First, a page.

2.7 Chrysler V-6 Oiling Problemsby Richard Rowe
When Dodge introduced the all-new, all-aluminum 2.7L V6 as the base engine for it's top-selling Intrepid, the initial reception was quite positive. Though much smaller in displacement than the previous generation's 3.5L optional engine, the high-winding 2.7L produced a scant 5 percent fewer ponies at the crank and returned 12 percent better fuel mileage. However, the bloom was soon off the the rose with this newest power plant, as proud owners soon began lining the pockets of tow truck owners before the car was even paid off.
The 2.7L Engine
The 2.7L was revolutionary in many ways for an economy car base engine, being all-aluminum, having dual-overhead cams for greater horsepower and producing over 92 horsepower per liter. By comparison, such a high level of efficiency would yield nearly 525 horsepower in Chrysler's own 5.7L truck engine. The 2.7L remained Intrepid's base engine from 1998 to the car's discontinuation in 2004 and was also offered in practically every other passenger car Dodge made during those years.
This otherwise fine engine had a glaring problem, one which (according to an informal Internet poll on Edmunds) would come to claim a staggering 32 percent of all cars so equipped from the time of sale to present. Theories range from design errors to corporate conspiracy, but the 2.7L quickly became known for engine failure due to build-up of oil sludge in the engine passages and crank-case.
The primary cause of the 2.7L's notorious sludge problem is internal coolant leakage. The problem lay in the design of the V6's water pump, which allowed small amounts of coolant to enter the crankcase. This water would combine with the hot engine oil, causing the carbon within to cook, separate from the lubricant and build up wherever it could find a foothold. Combined with the 2.7L's already narrow oil passages, this condition would lead to a rapid drop in oil pressure and subsequent engine failure.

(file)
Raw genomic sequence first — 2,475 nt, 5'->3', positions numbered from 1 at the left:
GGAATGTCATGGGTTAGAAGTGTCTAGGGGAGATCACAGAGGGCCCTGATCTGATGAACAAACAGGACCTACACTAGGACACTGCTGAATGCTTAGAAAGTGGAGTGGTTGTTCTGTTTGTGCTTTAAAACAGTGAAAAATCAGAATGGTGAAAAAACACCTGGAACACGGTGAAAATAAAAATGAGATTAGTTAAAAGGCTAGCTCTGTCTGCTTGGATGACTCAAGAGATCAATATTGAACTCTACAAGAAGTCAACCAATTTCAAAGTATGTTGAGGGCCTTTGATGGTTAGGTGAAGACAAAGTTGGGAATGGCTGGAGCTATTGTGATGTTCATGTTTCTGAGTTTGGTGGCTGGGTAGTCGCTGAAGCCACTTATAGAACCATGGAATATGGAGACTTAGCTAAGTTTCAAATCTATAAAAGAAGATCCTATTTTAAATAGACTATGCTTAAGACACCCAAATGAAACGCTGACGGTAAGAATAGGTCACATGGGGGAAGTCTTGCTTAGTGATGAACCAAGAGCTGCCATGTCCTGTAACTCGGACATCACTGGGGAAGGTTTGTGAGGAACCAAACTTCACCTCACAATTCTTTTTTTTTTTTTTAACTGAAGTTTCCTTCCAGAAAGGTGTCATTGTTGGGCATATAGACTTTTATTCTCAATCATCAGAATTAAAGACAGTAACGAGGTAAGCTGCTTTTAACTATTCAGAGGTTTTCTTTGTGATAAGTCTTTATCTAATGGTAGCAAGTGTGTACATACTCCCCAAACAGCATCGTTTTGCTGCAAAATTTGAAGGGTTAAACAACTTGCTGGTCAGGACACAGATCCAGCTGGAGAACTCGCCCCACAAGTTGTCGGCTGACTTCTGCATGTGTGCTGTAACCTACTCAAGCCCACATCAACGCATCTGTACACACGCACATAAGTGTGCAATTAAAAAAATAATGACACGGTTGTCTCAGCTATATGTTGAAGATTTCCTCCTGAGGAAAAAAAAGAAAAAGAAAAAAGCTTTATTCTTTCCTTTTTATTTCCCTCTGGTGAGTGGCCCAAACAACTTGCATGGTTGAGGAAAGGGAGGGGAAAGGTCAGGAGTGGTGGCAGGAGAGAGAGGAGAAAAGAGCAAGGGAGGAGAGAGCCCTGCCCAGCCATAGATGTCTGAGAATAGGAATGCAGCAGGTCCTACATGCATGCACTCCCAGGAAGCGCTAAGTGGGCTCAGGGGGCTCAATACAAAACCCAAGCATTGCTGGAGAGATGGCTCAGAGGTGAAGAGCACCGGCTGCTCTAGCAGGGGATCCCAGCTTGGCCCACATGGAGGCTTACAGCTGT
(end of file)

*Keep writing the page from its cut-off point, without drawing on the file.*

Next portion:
To be clear, the Positive Crankcase Evacuation system does not malfunction, as is the common belief. According to top industry experts (and indirectly Chrysler itself), it was never designed right in the first place. This system uses a series of hoses and valves connected to the intake manifold to keep the crankcase in a state of constant vacuum. Failure or inadequacy of this system leads to poor oil control, and build-up of carbon on engine hot-spots.
Chrysler's Mea Culpa
Without actually admitting it, Chrysler quietly began making changes to the 2.7L practically from the moment it hit showrooms. Though corporate executives will not admit the error and offer recall repairs for still warrantied vehicles, the fact that they went to work redesigning the 2.7L's oiling system in 1999 should be testament to the notion that they were aware of the problem from day one.
Richard Rowe has been writing professionally since 2007, specializing in automotive topics. He has worked as a tractor-trailer driver and mechanic, a rigger at a fire engine factory and as a race-car driver and builder. Rowe studied engineering, philosophy and American literature at Central Florida Community College.